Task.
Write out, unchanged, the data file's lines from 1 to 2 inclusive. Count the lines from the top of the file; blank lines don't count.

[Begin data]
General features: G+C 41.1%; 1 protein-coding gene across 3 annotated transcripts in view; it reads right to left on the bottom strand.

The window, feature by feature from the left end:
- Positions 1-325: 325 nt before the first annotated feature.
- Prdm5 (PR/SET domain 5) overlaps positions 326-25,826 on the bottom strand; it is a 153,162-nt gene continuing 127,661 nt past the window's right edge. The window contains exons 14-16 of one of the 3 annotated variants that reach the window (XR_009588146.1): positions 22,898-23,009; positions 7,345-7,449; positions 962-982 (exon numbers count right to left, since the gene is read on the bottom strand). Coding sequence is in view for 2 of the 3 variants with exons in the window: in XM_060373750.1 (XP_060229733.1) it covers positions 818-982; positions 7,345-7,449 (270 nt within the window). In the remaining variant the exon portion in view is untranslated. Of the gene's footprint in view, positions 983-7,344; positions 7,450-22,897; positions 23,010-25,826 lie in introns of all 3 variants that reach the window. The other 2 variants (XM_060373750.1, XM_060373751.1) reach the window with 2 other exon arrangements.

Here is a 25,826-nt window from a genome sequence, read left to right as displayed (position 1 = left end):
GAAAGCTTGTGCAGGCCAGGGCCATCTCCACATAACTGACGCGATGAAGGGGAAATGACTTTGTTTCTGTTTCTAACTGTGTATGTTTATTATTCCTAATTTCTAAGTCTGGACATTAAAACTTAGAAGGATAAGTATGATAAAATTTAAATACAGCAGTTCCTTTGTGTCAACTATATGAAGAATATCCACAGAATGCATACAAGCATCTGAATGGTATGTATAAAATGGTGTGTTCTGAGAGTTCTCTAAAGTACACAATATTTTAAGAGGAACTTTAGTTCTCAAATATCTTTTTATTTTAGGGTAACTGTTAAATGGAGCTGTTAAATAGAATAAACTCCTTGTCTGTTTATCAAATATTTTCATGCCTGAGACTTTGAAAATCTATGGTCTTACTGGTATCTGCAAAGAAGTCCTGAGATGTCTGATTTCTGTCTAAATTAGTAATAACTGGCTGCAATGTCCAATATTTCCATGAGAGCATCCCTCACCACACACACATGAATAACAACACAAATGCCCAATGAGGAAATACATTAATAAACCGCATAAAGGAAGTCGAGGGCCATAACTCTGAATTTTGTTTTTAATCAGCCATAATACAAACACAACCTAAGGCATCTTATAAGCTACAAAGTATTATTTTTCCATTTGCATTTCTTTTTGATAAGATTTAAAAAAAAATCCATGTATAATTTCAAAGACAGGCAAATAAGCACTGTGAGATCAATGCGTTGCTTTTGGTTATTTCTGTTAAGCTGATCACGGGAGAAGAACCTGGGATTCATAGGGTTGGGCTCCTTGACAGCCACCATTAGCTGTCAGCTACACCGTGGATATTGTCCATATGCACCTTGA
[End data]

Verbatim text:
General features: G+C 41.1%; 1 protein-coding gene across 3 annotated transcripts in view; it reads right to left on the bottom strand.

The window, feature by feature from the left end: